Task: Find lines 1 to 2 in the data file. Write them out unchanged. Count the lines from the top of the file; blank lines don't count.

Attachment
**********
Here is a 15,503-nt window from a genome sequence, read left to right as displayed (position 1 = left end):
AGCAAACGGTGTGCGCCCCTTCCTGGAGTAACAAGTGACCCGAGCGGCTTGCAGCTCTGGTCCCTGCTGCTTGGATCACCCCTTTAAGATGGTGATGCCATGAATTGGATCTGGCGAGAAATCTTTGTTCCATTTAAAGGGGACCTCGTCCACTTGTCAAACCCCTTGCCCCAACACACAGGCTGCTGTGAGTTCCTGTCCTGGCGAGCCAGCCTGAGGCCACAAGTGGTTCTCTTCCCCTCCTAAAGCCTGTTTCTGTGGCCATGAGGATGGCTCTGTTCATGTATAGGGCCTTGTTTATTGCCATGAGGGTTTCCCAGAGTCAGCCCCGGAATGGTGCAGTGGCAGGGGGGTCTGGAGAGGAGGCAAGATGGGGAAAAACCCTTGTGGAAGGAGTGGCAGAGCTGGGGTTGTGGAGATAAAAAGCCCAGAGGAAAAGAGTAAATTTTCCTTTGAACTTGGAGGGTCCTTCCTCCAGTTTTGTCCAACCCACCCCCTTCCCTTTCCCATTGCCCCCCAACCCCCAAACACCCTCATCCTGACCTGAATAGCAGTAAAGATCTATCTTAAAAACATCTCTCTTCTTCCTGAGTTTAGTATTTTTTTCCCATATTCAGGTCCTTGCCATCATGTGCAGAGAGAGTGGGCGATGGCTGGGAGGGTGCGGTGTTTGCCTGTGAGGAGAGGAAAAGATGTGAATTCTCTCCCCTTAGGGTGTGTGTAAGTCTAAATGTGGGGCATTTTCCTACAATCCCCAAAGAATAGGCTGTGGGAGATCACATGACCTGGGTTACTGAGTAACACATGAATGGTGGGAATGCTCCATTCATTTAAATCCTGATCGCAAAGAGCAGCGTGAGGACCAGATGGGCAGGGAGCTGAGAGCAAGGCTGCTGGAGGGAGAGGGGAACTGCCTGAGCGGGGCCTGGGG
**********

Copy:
Here is a 15,503-nt window from a genome sequence, read left to right as displayed (position 1 = left end):
AGCAAACGGTGTGCGCCCCTTCCTGGAGTAACAAGTGACCCGAGCGGCTTGCAGCTCTGGTCCCTGCTGCTTGGATCACCCCTTTAAGATGGTGATGCCATGAATTGGATCTGGCGAGAAATCTTTGTTCCATTTAAAGGGGACCTCGTCCACTTGTCAAACCCCTTGCCCCAACACACAGGCTGCTGTGAGTTCCTGTCCTGGCGAGCCAGCCTGAGGCCACAAGTGGTTCTCTTCCCCTCCTAAAGCCTGTTTCTGTGGCCATGAGGATGGCTCTGTTCATGTATAGGGCCTTGTTTATTGCCATGAGGGTTTCCCAGAGTCAGCCCCGGAATGGTGCAGTGGCAGGGGGGTCTGGAGAGGAGGCAAGATGGGGAAAAACCCTTGTGGAAGGAGTGGCAGAGCTGGGGTTGTGGAGATAAAAAGCCCAGAGGAAAAGAGTAAATTTTCCTTTGAACTTGGAGGGTCCTTCCTCCAGTTTTGTCCAACCCACCCCCTTCCCTTTCCCATTGCCCCCCAACCCCCAAACACCCTCATCCTGACCTGAATAGCAGTAAAGATCTATCTTAAAAACATCTCTCTTCTTCCTGAGTTTAGTATTTTTTTCCCATATTCAGGTCCTTGCCATCATGTGCAGAGAGAGTGGGCGATGGCTGGGAGGGTGCGGTGTTTGCCTGTGAGGAGAGGAAAAGATGTGAATTCTCTCCCCTTAGGGTGTGTGTAAGTCTAAATGTGGGGCATTTTCCTACAATCCCCAAAGAATAGGCTGTGGGAGATCACATGACCTGGGTTACTGAGTAACACATGAATGGTGGGAATGCTCCATTCATTTAAATCCTGATCGCAAAGAGCAGCGTGAGGACCAGATGGGCAGGGAGCTGAGAGCAAGGCTGCTGGAGGGAGAGGGGAACTGCCTGAGCGGGGCCTGGGG